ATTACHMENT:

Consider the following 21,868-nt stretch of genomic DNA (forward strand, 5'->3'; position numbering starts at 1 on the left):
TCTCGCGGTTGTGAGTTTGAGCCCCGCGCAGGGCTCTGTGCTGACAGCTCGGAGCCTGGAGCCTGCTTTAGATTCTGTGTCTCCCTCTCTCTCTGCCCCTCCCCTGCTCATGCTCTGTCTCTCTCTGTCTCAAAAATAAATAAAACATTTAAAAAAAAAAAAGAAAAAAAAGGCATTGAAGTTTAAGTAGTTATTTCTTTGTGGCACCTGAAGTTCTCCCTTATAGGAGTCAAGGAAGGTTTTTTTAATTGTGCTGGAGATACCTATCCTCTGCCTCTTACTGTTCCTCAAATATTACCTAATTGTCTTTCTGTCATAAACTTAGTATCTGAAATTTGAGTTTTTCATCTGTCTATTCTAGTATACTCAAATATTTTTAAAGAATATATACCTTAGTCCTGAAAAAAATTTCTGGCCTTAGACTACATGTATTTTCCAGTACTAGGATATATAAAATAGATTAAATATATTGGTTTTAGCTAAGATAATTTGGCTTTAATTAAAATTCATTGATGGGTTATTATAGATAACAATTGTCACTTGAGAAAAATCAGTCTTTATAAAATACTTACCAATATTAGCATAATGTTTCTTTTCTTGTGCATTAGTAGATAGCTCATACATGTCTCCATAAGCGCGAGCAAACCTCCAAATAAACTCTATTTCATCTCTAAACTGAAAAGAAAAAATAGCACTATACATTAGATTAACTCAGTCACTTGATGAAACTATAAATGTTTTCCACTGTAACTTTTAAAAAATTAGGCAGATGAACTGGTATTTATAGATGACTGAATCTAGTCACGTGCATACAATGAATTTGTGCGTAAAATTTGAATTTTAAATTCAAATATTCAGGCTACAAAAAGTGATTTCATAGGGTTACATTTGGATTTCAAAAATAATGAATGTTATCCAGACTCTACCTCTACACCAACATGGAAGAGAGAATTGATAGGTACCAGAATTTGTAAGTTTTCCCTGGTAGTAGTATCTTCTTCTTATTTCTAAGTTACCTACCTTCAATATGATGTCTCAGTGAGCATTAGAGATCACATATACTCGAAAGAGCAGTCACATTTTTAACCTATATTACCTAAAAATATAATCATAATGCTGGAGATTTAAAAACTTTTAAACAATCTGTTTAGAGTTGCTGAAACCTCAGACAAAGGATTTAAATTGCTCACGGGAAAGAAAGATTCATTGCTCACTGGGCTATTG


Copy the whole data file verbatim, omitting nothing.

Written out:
Consider the following 21,868-nt stretch of genomic DNA (forward strand, 5'->3'; position numbering starts at 1 on the left):
TCTCGCGGTTGTGAGTTTGAGCCCCGCGCAGGGCTCTGTGCTGACAGCTCGGAGCCTGGAGCCTGCTTTAGATTCTGTGTCTCCCTCTCTCTCTGCCCCTCCCCTGCTCATGCTCTGTCTCTCTCTGTCTCAAAAATAAATAAAACATTTAAAAAAAAAAAAGAAAAAAAAGGCATTGAAGTTTAAGTAGTTATTTCTTTGTGGCACCTGAAGTTCTCCCTTATAGGAGTCAAGGAAGGTTTTTTTAATTGTGCTGGAGATACCTATCCTCTGCCTCTTACTGTTCCTCAAATATTACCTAATTGTCTTTCTGTCATAAACTTAGTATCTGAAATTTGAGTTTTTCATCTGTCTATTCTAGTATACTCAAATATTTTTAAAGAATATATACCTTAGTCCTGAAAAAAATTTCTGGCCTTAGACTACATGTATTTTCCAGTACTAGGATATATAAAATAGATTAAATATATTGGTTTTAGCTAAGATAATTTGGCTTTAATTAAAATTCATTGATGGGTTATTATAGATAACAATTGTCACTTGAGAAAAATCAGTCTTTATAAAATACTTACCAATATTAGCATAATGTTTCTTTTCTTGTGCATTAGTAGATAGCTCATACATGTCTCCATAAGCGCGAGCAAACCTCCAAATAAACTCTATTTCATCTCTAAACTGAAAAGAAAAAATAGCACTATACATTAGATTAACTCAGTCACTTGATGAAACTATAAATGTTTTCCACTGTAACTTTTAAAAAATTAGGCAGATGAACTGGTATTTATAGATGACTGAATCTAGTCACGTGCATACAATGAATTTGTGCGTAAAATTTGAATTTTAAATTCAAATATTCAGGCTACAAAAAGTGATTTCATAGGGTTACATTTGGATTTCAAAAATAATGAATGTTATCCAGACTCTACCTCTACACCAACATGGAAGAGAGAATTGATAGGTACCAGAATTTGTAAGTTTTCCCTGGTAGTAGTATCTTCTTCTTATTTCTAAGTTACCTACCTTCAATATGATGTCTCAGTGAGCATTAGAGATCACATATACTCGAAAGAGCAGTCACATTTTTAACCTATATTACCTAAAAATATAATCATAATGCTGGAGATTTAAAAACTTTTAAACAATCTGTTTAGAGTTGCTGAAACCTCAGACAAAGGATTTAAATTGCTCACGGGAAAGAAAGATTCATTGCTCACTGGGCTATTG